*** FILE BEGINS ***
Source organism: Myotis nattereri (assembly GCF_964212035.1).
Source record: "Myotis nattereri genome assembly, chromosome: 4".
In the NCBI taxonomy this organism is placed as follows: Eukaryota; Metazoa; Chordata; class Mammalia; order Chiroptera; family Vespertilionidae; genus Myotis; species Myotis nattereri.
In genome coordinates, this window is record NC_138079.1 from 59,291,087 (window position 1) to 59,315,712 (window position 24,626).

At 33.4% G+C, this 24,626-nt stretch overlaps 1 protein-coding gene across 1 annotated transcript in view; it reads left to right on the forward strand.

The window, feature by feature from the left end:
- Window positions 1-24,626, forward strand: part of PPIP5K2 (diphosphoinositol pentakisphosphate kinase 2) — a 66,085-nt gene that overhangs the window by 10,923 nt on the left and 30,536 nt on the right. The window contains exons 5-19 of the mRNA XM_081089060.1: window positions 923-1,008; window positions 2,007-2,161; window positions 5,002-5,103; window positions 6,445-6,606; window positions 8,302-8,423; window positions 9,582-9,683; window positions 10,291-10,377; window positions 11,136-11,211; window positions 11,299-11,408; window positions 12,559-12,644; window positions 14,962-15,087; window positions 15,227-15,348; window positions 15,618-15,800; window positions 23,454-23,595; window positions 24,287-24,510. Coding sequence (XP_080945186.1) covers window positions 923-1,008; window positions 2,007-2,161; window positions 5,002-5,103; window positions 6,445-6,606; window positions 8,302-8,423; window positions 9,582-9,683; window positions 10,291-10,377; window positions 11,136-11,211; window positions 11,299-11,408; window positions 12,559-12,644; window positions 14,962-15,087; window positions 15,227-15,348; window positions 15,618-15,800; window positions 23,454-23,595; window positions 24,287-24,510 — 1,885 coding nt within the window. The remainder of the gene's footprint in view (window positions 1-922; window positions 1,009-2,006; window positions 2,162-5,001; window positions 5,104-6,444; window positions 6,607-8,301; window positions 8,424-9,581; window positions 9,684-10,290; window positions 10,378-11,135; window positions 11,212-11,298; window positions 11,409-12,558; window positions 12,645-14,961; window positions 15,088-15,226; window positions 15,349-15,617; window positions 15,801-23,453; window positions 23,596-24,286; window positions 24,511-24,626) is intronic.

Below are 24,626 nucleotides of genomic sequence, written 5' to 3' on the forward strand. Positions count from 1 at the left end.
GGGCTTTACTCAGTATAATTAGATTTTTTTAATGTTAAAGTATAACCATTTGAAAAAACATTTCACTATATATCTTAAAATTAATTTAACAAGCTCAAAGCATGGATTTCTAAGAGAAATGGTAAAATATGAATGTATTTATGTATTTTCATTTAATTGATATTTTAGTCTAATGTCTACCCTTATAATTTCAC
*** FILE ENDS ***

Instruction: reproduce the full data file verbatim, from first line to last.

Source organism: Myotis nattereri (assembly GCF_964212035.1).
Source record: "Myotis nattereri genome assembly, chromosome: 4".
In the NCBI taxonomy this organism is placed as follows: Eukaryota; Metazoa; Chordata; class Mammalia; order Chiroptera; family Vespertilionidae; genus Myotis; species Myotis nattereri.
In genome coordinates, this window is record NC_138079.1 from 59,291,087 (window position 1) to 59,315,712 (window position 24,626).

At 33.4% G+C, this 24,626-nt stretch overlaps 1 protein-coding gene across 1 annotated transcript in view; it reads left to right on the forward strand.

The window, feature by feature from the left end:
- Window positions 1-24,626, forward strand: part of PPIP5K2 (diphosphoinositol pentakisphosphate kinase 2) — a 66,085-nt gene that overhangs the window by 10,923 nt on the left and 30,536 nt on the right. The window contains exons 5-19 of the mRNA XM_081089060.1: window positions 923-1,008; window positions 2,007-2,161; window positions 5,002-5,103; window positions 6,445-6,606; window positions 8,302-8,423; window positions 9,582-9,683; window positions 10,291-10,377; window positions 11,136-11,211; window positions 11,299-11,408; window positions 12,559-12,644; window positions 14,962-15,087; window positions 15,227-15,348; window positions 15,618-15,800; window positions 23,454-23,595; window positions 24,287-24,510. Coding sequence (XP_080945186.1) covers window positions 923-1,008; window positions 2,007-2,161; window positions 5,002-5,103; window positions 6,445-6,606; window positions 8,302-8,423; window positions 9,582-9,683; window positions 10,291-10,377; window positions 11,136-11,211; window positions 11,299-11,408; window positions 12,559-12,644; window positions 14,962-15,087; window positions 15,227-15,348; window positions 15,618-15,800; window positions 23,454-23,595; window positions 24,287-24,510 — 1,885 coding nt within the window. The remainder of the gene's footprint in view (window positions 1-922; window positions 1,009-2,006; window positions 2,162-5,001; window positions 5,104-6,444; window positions 6,607-8,301; window positions 8,424-9,581; window positions 9,684-10,290; window positions 10,378-11,135; window positions 11,212-11,298; window positions 11,409-12,558; window positions 12,645-14,961; window positions 15,088-15,226; window positions 15,349-15,617; window positions 15,801-23,453; window positions 23,596-24,286; window positions 24,511-24,626) is intronic.

Below are 24,626 nucleotides of genomic sequence, written 5' to 3' on the forward strand. Positions count from 1 at the left end.
GGGCTTTACTCAGTATAATTAGATTTTTTTAATGTTAAAGTATAACCATTTGAAAAAACATTTCACTATATATCTTAAAATTAATTTAACAAGCTCAAAGCATGGATTTCTAAGAGAAATGGTAAAATATGAATGTATTTATGTATTTTCATTTAATTGATATTTTAGTCTAATGTCTACCCTTATAATTTCAC